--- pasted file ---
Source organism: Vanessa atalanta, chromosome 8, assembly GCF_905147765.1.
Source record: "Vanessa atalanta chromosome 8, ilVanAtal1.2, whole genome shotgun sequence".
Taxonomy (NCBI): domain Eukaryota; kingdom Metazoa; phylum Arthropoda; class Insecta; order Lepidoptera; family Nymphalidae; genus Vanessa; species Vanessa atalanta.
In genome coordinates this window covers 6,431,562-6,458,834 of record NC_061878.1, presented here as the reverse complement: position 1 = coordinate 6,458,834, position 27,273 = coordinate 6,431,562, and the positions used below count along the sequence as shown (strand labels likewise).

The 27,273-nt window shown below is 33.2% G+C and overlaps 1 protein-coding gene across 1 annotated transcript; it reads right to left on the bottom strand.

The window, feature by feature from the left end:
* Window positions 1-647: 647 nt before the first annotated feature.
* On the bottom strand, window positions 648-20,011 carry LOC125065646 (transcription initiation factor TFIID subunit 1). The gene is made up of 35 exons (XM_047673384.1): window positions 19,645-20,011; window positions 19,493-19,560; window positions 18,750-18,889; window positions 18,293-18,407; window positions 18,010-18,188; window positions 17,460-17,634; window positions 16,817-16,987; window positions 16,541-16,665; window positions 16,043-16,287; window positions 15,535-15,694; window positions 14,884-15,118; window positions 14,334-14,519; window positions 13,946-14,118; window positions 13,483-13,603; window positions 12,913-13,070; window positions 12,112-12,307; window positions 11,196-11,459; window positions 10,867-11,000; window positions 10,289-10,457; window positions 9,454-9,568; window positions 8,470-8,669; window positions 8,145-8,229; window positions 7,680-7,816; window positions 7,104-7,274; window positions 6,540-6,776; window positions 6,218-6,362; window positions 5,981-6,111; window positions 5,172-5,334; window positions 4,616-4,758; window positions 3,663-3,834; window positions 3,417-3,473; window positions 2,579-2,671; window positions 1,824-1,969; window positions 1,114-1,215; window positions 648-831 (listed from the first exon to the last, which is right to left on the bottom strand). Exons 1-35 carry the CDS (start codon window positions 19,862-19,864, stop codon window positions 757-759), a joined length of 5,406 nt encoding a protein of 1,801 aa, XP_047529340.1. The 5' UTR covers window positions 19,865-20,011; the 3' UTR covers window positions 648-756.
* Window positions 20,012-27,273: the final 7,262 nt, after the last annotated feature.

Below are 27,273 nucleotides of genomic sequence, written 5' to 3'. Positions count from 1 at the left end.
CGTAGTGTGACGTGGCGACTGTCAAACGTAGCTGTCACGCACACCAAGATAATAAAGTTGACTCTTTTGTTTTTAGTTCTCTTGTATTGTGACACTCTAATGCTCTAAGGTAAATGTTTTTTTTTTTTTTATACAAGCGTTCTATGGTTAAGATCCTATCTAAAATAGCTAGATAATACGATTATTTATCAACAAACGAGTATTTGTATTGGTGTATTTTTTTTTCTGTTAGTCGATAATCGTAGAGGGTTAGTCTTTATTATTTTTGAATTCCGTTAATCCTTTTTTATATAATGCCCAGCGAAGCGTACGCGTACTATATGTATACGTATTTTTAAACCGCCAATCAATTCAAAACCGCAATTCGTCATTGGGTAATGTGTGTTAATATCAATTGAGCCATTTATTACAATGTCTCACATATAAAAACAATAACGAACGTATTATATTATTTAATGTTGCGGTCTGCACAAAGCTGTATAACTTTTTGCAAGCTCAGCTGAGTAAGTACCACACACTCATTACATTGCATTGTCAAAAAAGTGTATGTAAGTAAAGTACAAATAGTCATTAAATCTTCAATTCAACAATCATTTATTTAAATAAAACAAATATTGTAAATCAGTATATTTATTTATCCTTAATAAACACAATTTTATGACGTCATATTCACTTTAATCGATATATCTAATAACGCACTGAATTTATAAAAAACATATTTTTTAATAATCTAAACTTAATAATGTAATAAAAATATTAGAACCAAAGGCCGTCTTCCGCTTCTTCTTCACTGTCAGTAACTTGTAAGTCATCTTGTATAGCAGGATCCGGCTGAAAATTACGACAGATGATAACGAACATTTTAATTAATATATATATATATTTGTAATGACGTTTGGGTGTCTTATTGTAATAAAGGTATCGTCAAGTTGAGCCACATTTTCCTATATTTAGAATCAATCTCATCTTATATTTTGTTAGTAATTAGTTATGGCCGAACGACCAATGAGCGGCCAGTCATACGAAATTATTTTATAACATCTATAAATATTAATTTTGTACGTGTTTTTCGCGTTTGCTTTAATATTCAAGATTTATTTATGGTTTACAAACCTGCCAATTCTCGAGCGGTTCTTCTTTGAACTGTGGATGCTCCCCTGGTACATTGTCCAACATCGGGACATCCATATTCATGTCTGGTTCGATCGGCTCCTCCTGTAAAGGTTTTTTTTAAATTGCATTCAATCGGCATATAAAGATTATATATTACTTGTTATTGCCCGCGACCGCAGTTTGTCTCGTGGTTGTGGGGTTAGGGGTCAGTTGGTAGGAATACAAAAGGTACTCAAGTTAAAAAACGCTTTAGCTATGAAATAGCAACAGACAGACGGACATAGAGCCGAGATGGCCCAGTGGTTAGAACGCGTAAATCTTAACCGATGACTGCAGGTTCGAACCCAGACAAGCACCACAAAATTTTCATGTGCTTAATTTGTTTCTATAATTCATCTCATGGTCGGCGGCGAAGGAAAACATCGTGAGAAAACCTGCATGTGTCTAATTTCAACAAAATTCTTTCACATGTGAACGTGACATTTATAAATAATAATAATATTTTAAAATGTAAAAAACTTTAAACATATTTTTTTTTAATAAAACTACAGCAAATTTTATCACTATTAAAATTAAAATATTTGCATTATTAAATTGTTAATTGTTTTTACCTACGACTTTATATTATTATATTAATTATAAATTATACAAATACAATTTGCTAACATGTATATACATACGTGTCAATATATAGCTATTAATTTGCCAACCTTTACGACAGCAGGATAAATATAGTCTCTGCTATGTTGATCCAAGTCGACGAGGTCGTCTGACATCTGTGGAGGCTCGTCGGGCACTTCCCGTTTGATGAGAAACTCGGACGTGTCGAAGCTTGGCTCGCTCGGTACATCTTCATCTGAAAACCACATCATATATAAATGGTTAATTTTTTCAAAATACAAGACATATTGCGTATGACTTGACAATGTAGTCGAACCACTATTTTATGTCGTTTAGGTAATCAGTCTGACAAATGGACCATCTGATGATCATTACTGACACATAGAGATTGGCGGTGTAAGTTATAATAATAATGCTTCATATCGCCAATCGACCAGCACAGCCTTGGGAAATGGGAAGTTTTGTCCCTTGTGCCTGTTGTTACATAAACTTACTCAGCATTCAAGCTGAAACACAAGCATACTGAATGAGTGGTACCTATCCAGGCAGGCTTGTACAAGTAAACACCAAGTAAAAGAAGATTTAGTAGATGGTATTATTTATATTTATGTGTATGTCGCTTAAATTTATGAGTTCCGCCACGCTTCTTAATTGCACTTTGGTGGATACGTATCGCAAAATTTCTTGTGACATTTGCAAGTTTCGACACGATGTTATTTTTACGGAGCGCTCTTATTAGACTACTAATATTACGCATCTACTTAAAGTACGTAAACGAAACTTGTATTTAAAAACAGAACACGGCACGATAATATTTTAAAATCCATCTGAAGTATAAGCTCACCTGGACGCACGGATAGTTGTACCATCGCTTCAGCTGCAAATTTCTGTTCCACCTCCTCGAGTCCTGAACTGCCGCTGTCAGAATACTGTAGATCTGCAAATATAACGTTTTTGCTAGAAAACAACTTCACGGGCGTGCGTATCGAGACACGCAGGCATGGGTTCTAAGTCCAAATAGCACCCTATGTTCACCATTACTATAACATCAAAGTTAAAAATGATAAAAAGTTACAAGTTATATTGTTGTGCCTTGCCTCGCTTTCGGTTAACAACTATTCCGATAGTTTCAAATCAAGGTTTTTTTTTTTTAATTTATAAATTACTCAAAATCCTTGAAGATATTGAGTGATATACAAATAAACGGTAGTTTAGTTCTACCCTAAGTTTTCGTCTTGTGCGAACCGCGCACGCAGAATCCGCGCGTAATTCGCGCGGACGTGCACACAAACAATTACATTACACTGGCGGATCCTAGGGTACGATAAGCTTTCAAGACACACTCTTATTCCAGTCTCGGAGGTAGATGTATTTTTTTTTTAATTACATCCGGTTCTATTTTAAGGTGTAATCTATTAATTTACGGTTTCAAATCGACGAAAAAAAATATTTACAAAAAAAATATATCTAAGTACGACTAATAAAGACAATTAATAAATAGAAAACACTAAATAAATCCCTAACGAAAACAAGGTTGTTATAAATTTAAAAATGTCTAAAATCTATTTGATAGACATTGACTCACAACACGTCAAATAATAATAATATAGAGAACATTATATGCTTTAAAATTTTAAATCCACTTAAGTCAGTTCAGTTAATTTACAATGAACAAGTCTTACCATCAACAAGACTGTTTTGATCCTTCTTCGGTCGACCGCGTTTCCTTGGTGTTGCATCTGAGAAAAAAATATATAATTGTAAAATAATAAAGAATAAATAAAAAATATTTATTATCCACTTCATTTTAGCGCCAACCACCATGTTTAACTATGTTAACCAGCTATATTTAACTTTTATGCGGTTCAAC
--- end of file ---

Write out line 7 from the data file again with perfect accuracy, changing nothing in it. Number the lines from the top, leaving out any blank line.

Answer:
* Window positions 1-647: 647 nt before the first annotated feature.